ADHD in Girls Linked to Mood, Eating Disorders
Mahoney, Diana, Clinical Psychiatry News
BOSTON -- Girls with attention-deficit/hyperactivity disorder are significantly more likely than girls without the condition to be diagnosed with major depression, according to research presented at the annual meeting of the American Academy of Child and Adolescent Psychiatry.
In addition, girls with ADHD have a significantly increased risk of developing an eating disorder than do their counterparts, the data show.
The numbers on depression come from a longitudinal case-control study that included 140 girls with ADHD and 122 controls enrolled by community psychiatrists or pediatricians at an academic medical center. The study participants, aged 6-18 years at the time of enrollment, were followed prospectively for 5 years, including assessment of psychiatric, cognitive, interpersonal, family, and educational functioning, reported Dr. Joseph Biederman of Massachusetts General Hospital, Boston.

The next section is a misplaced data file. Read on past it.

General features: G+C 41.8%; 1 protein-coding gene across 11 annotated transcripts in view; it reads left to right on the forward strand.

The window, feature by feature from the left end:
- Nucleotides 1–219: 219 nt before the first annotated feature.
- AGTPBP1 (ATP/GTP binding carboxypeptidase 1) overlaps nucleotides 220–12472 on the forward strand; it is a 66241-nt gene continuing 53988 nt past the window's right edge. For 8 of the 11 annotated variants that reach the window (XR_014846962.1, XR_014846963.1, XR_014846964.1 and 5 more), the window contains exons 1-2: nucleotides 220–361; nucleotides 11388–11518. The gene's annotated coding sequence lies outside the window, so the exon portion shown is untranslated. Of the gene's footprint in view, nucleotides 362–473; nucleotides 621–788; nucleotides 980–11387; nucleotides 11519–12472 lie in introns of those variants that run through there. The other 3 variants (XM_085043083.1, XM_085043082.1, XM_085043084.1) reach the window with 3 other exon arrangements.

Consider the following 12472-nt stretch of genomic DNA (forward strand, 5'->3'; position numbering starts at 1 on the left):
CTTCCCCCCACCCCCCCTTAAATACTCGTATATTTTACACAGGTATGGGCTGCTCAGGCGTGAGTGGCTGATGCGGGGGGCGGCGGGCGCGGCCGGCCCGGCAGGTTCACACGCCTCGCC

Psychiatric disorders were assessed using blinded structured diagnostic interviews, he said. The investigators analyzed demographic factors using logistic and linear regression for binary and dimensional variables, respectively, and they used Cox proportional hazard survival models to estimate the incidence of major depression. Environmental and familial factors and personal characteristics were examined in the survival models as risk factors for the onset of major depression, Dr. Biederman said.
According to the analysis, at follow-up, the girls with ADHD were at significantly higher risk than were controls to manifest disruptive behavior, mood and anxiety disorders, and substance dependence, said Dr. Biederman, noting that the magnitude of increased risk was greatest for major depression. Specifically, he reported, "the risk of major depression in girls with ADHD was 5.4 times that seen in the control girls."
Additionally, compared with the control group, major depression in girls with ADHD had an earlier onset, lasted more than twice as long (3 years vs. 1.3 years), was associated with greater impairment, such as suicidality, and was more likely to require intensive treatment, including psychiatric hospitalization, he explained.
Independent of other predictors, parental major depression and proband mania predicted major depression in girls with ADHD, Dr. Biederman noted.
The findings "indicate that major depression emerging in the context of ADHD is an impairing and severe comorbidity with a unique set of correlates and outcomes worthy of further scientific and therapeutic considerations," Dr. …